Recently a Japanese food enthusiast has been trying to convince me natto is a good thing. This Hawai‘i transplant from the the midwest eats the fermented soybeans on a regular basis believing it will help with all manner of life’s aches and pains. I’m not convinced.
The polite way to describe natto is to say it’s fermented soybeans. A more realistic description would be to say it smells like strong cheese combined with wet dog and dirty running shoes. Natto has the sliminess of boiled okra, multiplied by about 100. For such an evil-smelling substance, natto’s taste is surprisingly mild. I know a few brave eaters-in-denial who compare it to the flavor of medium cheddar cheese.
But in researching natto, I’ve learned it’s also low in calories and fat, high in protein and important amino acids. Natto contains fairly significant amounts of calcium, fiber and iron, along with a few trace elements. It’s a popular breakfast food in Japan and among Hawaii’s more culinarily adventurous residents. My friend says it helps with his arthritis.
My grandmother (we called her Obachan) used to firmly declare “Natto is good for you!” as she was stirring an odiferous lump of slimy fermented soybeans into her hot rice for a breakfast treat. Sometimes she’d add a few drops of shoyu, chopped green onions and a bit of wasabi for extra flavor. We grandchildren stared with stunned fascination as she proceeded to add a raw egg – which increased the sliminess quotient a few thousand times – and, after a few more stirs, lifted a morsel with slimy strings of natto… juice? sauce? oozing off the chopsticks into her mouth. “Natto will help you live a long time!” she would say.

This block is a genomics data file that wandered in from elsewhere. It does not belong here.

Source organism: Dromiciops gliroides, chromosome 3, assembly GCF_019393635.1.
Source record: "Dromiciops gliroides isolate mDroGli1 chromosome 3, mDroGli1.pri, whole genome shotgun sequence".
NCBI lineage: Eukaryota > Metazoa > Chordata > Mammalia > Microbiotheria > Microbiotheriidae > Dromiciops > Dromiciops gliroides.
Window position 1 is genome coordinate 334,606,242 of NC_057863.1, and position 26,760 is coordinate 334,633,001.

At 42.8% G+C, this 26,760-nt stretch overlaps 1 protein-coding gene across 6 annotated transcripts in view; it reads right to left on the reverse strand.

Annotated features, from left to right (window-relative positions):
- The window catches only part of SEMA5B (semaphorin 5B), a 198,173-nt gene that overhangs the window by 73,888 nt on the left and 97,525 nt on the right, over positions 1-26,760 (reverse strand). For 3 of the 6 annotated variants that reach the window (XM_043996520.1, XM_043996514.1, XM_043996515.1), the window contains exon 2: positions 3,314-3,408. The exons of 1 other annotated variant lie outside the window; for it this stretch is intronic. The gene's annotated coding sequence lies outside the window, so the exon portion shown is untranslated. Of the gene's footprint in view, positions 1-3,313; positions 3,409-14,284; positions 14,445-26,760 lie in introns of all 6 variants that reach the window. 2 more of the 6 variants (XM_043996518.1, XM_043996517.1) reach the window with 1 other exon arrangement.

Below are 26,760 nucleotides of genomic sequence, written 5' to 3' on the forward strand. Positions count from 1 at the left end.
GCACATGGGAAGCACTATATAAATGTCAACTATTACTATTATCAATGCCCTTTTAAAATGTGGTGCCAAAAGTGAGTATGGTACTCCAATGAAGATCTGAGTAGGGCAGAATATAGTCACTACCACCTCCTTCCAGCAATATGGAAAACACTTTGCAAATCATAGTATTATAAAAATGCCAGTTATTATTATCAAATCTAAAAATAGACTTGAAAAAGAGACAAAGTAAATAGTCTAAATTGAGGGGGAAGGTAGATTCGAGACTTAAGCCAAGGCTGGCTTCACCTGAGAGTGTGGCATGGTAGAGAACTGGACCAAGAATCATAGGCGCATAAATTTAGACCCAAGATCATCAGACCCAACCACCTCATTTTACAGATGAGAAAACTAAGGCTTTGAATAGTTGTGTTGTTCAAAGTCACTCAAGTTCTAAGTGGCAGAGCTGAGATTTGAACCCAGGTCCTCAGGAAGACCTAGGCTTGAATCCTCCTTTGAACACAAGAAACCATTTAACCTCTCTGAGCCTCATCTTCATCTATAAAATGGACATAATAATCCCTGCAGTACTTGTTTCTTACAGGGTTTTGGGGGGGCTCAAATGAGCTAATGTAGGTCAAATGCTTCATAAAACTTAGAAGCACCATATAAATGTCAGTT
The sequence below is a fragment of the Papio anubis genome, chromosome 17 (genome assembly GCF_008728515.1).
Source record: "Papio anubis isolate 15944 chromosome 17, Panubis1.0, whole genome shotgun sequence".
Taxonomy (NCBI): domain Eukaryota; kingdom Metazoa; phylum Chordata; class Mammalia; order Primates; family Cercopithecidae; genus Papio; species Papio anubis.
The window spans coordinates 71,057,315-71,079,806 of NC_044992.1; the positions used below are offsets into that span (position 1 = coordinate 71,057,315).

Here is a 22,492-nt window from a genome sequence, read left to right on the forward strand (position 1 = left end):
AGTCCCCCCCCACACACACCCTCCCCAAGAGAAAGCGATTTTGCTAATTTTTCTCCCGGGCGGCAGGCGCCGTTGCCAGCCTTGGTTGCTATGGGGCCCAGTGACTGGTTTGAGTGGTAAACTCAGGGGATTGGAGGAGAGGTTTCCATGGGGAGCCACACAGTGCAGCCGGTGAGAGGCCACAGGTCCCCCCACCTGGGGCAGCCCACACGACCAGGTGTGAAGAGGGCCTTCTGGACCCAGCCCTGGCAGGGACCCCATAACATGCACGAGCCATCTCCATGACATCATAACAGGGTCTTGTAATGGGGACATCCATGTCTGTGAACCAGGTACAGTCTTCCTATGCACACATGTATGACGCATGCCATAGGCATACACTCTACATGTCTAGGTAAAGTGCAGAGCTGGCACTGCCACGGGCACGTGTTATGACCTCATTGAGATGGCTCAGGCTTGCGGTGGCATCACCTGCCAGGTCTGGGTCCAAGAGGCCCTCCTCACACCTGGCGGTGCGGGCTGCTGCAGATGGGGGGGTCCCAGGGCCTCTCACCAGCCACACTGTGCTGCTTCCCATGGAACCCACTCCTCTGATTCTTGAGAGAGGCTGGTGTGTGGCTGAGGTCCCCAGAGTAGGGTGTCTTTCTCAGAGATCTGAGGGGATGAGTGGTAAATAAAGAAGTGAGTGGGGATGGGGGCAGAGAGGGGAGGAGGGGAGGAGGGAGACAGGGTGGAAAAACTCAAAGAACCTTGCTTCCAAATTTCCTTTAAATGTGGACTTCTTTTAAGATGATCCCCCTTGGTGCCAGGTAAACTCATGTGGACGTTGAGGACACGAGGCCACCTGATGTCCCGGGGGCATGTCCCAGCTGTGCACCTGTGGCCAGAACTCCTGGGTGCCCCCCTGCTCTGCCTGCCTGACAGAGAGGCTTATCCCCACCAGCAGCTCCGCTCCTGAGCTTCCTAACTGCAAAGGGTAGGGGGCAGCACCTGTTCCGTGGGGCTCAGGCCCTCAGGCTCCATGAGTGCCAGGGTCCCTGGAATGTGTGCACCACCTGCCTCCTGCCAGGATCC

And Obachan did live a long time – 96 years. For most of her life she enjoyed relatively good health, likely enjoying natto all the way. Obachan tried to eat a healthy diet, mostly vegetables from the backyard garden, along with fish and chicken. She stirred skim milk into her coffee and ate fresh papaya and bananas almost everyday. Obachan ate desserts and fried foods sparingly. But, like my friend, she thought there was something special about natto.
I tried experimenting with natto, determined to benefit from its highly nutritious qualities, and came up with this recipe for an Omelet with Salmon, Nori and Natto.
Omelet with Salmon, Nori and Natto
makes 2 servings
1 sheet sushi nori, torn into 1” wide strips
1 Tbsp. vegetable oil
1 Tbsp. mirin (sweet rice wine)
1 Tbsp. low salt shoyu
1/2 tsp. salt
3 or 4 oz. salmon (leftover is good), cooked and flaked, about 1/2 cup
1 – 2 oz. pkg. natto
2 or 3 stalks green onion, finely chopped for garnish
Toasted sesame seeds for garnish
Heat a large non-stick pan over medium heat. Mix eggs, mirin, shoyu and salt in a medium bowl. Add vegetable oil to hot pan, then carefully place nori strips in the pan. Pour egg mixture into pan and swirl pan gently to distribute over the pan bottom. Cook eggs for 1 – 2 minutes, then lift up the sides of the omelet to let uncooked portion slide underneath. When egg mixture no longer appears runny in the middle, after about 2 -3 minutes, sprinkle in the salmon flakes. Top with natto and cook for 1 or 2 more minutes, depending on how well done you like your omelet.
Roll omelet onto a serving dish and sprinkle with green onions and sesame seeds.